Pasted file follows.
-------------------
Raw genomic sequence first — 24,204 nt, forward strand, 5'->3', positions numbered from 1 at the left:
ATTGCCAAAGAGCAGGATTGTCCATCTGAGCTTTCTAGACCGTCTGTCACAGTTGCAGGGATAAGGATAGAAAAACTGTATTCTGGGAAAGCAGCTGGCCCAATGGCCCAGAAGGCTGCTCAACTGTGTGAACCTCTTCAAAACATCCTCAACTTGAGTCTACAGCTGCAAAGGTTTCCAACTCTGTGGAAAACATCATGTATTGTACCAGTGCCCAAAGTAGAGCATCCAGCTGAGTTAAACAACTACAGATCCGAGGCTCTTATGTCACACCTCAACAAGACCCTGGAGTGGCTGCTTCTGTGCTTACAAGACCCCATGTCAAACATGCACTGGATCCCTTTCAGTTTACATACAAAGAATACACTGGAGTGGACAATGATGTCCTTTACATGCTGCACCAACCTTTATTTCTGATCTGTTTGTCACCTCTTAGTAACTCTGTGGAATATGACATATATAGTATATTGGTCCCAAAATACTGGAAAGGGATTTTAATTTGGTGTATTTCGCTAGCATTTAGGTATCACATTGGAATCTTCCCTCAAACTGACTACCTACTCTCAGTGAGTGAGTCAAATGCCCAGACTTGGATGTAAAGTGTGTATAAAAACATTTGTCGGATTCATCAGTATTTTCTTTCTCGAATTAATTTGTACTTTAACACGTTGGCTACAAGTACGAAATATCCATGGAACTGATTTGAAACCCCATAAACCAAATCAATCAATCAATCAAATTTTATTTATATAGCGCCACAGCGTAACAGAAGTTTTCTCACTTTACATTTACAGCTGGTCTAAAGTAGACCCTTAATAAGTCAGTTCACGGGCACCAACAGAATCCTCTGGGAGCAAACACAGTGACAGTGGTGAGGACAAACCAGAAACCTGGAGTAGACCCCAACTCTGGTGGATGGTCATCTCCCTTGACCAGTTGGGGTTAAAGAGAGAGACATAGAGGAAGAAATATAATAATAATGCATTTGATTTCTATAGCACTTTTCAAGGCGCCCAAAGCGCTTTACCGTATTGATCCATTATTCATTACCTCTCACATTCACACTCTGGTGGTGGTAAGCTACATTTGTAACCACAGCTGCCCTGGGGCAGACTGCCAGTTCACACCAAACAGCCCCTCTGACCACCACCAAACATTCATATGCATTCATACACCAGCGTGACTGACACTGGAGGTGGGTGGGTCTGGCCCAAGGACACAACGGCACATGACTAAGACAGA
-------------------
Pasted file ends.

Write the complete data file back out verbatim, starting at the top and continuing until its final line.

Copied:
Raw genomic sequence first — 24,204 nt, forward strand, 5'->3', positions numbered from 1 at the left:
ATTGCCAAAGAGCAGGATTGTCCATCTGAGCTTTCTAGACCGTCTGTCACAGTTGCAGGGATAAGGATAGAAAAACTGTATTCTGGGAAAGCAGCTGGCCCAATGGCCCAGAAGGCTGCTCAACTGTGTGAACCTCTTCAAAACATCCTCAACTTGAGTCTACAGCTGCAAAGGTTTCCAACTCTGTGGAAAACATCATGTATTGTACCAGTGCCCAAAGTAGAGCATCCAGCTGAGTTAAACAACTACAGATCCGAGGCTCTTATGTCACACCTCAACAAGACCCTGGAGTGGCTGCTTCTGTGCTTACAAGACCCCATGTCAAACATGCACTGGATCCCTTTCAGTTTACATACAAAGAATACACTGGAGTGGACAATGATGTCCTTTACATGCTGCACCAACCTTTATTTCTGATCTGTTTGTCACCTCTTAGTAACTCTGTGGAATATGACATATATAGTATATTGGTCCCAAAATACTGGAAAGGGATTTTAATTTGGTGTATTTCGCTAGCATTTAGGTATCACATTGGAATCTTCCCTCAAACTGACTACCTACTCTCAGTGAGTGAGTCAAATGCCCAGACTTGGATGTAAAGTGTGTATAAAAACATTTGTCGGATTCATCAGTATTTTCTTTCTCGAATTAATTTGTACTTTAACACGTTGGCTACAAGTACGAAATATCCATGGAACTGATTTGAAACCCCATAAACCAAATCAATCAATCAATCAAATTTTATTTATATAGCGCCACAGCGTAACAGAAGTTTTCTCACTTTACATTTACAGCTGGTCTAAAGTAGACCCTTAATAAGTCAGTTCACGGGCACCAACAGAATCCTCTGGGAGCAAACACAGTGACAGTGGTGAGGACAAACCAGAAACCTGGAGTAGACCCCAACTCTGGTGGATGGTCATCTCCCTTGACCAGTTGGGGTTAAAGAGAGAGACATAGAGGAAGAAATATAATAATAATGCATTTGATTTCTATAGCACTTTTCAAGGCGCCCAAAGCGCTTTACCGTATTGATCCATTATTCATTACCTCTCACATTCACACTCTGGTGGTGGTAAGCTACATTTGTAACCACAGCTGCCCTGGGGCAGACTGCCAGTTCACACCAAACAGCCCCTCTGACCACCACCAAACATTCATATGCATTCATACACCAGCGTGACTGACACTGGAGGTGGGTGGGTCTGGCCCAAGGACACAACGGCACATGACTAAGACAGA